From 2013 until the recent 2020 Covid crisis I conducted daily photo tours in Cambodia. During those many photo walks, I was able to meet locals from all walks of life. I was in the privileged circumstances to photograph these portraits in and around Phnom Penh. Some are from the local Cham minority living on the banks of the Mekong river. Some are from the city markets and inner streets or alleys.
During my Phnom Penh phototours we often visited this hidden pagoda temple complex named Areyksat temple. This place was particularly nice for its abundant vegetation, and silence away from noisy Phnom Penh city.
Also the spiritual context and buddhist monks and young novice monks living there would bring a great setting to do pictures. I discovered this location during one of my bicycle rides and in order to bring other photographers during my tours I asked the head monk for permission to enter the temple grounds. The head monk is a very friendly and handsome young man called Rin Bory. We got along real fine and he speaks english. He was and is very determined to rebuild the old temple into a new education and library for the community. Many afternoons in the heat he would greet us with his friendly smile and provide us with some cold water. There are always around 30-50 young buddhist novice monks staying there. Rin Bory also provided me with insight knowledge regarding Buddhism and the Cambodian state of affairs regarding religion. Thank you Rin Bory! I hope we will meet soon again my friend. Saum Arkoun! (thank you in khmer language)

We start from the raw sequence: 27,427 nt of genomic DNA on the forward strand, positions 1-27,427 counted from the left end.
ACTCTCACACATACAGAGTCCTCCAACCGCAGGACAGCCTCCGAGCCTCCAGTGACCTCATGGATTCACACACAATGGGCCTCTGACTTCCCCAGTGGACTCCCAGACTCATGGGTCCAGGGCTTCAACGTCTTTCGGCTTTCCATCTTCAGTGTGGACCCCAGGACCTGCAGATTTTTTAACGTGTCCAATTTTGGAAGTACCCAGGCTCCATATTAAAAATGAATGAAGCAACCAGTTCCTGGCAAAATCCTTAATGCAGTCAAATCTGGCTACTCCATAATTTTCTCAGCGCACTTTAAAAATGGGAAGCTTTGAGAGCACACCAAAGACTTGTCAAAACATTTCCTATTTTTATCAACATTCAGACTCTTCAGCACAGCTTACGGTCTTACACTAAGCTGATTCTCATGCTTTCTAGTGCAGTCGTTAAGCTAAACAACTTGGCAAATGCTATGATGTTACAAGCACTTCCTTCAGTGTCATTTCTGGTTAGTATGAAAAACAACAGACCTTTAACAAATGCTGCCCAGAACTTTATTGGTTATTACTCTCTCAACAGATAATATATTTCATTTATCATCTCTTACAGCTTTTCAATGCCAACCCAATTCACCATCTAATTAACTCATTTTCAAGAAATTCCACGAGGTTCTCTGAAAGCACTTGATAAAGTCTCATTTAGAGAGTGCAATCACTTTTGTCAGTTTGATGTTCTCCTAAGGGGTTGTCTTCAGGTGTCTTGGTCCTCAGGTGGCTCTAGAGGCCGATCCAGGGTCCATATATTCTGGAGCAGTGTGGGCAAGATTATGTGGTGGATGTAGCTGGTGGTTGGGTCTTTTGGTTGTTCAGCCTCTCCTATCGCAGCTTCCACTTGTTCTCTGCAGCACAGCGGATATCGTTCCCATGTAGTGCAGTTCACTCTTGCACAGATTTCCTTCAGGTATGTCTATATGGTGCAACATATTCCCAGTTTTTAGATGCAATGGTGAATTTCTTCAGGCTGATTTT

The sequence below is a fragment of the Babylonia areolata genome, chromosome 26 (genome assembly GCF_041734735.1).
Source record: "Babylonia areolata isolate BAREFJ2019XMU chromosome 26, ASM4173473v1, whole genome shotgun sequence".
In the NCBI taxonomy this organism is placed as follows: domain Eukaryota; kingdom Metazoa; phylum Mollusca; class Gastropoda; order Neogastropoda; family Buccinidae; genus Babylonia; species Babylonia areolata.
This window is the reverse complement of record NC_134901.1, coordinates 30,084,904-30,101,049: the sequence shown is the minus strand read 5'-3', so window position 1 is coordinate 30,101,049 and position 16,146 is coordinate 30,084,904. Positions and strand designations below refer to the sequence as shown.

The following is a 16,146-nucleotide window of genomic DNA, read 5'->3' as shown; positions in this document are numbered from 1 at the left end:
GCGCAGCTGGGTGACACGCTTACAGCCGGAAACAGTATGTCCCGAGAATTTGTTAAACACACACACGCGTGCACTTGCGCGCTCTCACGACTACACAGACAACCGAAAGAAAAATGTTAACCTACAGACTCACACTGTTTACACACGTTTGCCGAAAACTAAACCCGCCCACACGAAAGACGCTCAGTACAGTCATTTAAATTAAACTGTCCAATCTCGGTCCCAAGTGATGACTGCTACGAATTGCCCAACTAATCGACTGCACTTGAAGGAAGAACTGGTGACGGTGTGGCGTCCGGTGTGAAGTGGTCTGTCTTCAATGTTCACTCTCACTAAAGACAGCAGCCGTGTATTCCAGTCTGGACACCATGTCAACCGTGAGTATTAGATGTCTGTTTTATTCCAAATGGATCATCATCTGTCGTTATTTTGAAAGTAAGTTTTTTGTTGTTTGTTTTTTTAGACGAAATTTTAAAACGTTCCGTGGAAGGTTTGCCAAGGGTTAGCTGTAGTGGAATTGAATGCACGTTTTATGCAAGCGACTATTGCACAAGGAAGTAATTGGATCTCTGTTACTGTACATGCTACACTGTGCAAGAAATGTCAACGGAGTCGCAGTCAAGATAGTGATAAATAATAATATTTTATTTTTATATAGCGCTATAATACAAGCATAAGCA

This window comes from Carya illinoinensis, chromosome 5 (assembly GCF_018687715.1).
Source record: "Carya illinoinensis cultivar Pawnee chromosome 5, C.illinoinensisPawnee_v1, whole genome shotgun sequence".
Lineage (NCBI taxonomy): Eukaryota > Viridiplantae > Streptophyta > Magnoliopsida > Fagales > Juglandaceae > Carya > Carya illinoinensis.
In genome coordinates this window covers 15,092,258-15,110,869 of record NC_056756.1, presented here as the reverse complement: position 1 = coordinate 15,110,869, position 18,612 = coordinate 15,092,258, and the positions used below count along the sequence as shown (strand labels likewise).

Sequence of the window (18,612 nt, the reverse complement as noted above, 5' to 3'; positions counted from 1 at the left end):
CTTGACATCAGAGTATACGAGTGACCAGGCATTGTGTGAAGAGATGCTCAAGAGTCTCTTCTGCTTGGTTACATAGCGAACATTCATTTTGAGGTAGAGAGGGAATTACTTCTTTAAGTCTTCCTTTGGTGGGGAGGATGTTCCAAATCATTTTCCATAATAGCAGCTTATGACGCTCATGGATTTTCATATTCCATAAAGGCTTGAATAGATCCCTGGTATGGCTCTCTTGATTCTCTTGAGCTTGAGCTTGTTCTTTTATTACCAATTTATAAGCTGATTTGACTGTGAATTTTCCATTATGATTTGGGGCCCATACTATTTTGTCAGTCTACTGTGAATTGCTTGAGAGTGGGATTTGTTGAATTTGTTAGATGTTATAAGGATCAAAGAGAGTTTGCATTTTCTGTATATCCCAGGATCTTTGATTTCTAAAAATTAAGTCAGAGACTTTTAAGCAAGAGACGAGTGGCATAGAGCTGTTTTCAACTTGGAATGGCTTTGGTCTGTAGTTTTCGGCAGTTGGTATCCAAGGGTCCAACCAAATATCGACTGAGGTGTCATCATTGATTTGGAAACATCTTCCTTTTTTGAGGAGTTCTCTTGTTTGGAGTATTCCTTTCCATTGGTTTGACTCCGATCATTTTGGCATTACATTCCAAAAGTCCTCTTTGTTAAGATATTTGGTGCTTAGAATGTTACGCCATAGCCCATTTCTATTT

This young and quite handsome man strolls along the huts and lives along the Mekong river slums settlement. From there you will seen the Phnom Penh skyline. The contrast can not be more dramatic to see the makeshift huts from cheap driftwood and metal roofing on the one side and the golden towers and lights shining from the biggest Casino in Cambodia. We only exchanged some smiles and I made this picture in the blink of an eye.
I often went to see the Cham people in Phnom Penh. They are living a semi-nomadic life along the major rivers and lakes of Cambodia. This man is a proud fishing man and just came back from the makeshift mosque they have built. He has a very nice face, as we did not particularly connect but he allowed me to take his picture.
This man hasn’t lost his pride and spirit despite his sometimes hard circumstances. Especially during the Khmer Rouge war in mind from 1974-1979. Those years of horror and war played a big part in Cambodian history until today.
There was immediately a feeling of respect and fun between us, right away. Unfortunately, I was not able to have a Khmer conversation with him. I wish I could have had. Who is he, and what happened in his life and how are things for him today? He must have seen things in his life so far.
Then again, it’s also fine to keep it to friendly eye contact and use my camera between us, and just enjoy the moment of human interaction. I like the visual story of mutual intrigued fascination, as well as the light in his eyes. His fragile worn and strong body and his sparkling eyes and smile and well-groomed hair.
It’s those moments I love my work as a (portrait) photographer as it gives me insights into people and circumstances I otherwise never would have realized.